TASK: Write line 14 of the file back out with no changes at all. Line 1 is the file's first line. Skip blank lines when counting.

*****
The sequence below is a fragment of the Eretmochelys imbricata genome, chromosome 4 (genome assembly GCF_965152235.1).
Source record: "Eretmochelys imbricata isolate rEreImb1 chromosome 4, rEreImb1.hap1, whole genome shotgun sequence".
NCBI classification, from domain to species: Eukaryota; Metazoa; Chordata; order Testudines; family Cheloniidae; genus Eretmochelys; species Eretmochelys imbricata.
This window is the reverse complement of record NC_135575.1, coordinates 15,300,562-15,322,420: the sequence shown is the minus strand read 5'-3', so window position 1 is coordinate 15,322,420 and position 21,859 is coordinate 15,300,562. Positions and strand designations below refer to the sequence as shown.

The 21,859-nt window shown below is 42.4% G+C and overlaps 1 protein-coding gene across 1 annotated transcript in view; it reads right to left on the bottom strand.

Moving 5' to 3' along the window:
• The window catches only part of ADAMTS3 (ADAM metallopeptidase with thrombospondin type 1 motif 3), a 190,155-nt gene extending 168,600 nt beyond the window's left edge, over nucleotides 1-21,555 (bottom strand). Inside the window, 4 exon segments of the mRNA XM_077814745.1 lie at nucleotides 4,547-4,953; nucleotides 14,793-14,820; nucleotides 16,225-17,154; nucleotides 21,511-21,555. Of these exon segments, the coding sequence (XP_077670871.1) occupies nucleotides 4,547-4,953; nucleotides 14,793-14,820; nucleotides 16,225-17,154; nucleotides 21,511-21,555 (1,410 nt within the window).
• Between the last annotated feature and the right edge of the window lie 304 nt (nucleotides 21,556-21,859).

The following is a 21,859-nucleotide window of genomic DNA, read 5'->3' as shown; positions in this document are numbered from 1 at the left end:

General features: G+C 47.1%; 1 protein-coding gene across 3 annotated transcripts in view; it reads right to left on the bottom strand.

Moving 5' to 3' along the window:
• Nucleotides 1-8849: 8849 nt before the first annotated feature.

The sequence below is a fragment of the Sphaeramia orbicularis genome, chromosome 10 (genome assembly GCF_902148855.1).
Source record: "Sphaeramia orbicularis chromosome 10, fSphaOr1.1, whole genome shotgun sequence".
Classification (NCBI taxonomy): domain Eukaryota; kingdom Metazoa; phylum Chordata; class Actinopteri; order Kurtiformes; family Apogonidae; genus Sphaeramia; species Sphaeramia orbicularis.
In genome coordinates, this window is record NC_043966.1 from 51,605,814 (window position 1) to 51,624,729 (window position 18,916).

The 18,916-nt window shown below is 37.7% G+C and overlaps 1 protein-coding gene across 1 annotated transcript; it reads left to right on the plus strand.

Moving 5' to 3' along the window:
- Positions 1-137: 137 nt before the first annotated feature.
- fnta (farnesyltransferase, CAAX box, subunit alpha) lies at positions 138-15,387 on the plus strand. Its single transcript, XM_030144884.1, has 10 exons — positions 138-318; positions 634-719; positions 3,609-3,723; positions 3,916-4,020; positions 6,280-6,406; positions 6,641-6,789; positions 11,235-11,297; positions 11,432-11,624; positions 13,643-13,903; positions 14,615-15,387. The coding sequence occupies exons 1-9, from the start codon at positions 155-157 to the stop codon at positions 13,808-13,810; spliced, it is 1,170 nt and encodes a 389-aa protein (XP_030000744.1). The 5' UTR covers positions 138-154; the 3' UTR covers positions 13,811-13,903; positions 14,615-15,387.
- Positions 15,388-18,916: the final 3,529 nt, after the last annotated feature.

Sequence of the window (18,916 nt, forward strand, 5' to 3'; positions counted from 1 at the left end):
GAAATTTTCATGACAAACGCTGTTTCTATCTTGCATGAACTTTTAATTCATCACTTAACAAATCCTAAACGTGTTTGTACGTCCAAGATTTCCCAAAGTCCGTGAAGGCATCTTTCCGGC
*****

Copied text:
Source record: "Sphaeramia orbicularis chromosome 10, fSphaOr1.1, whole genome shotgun sequence".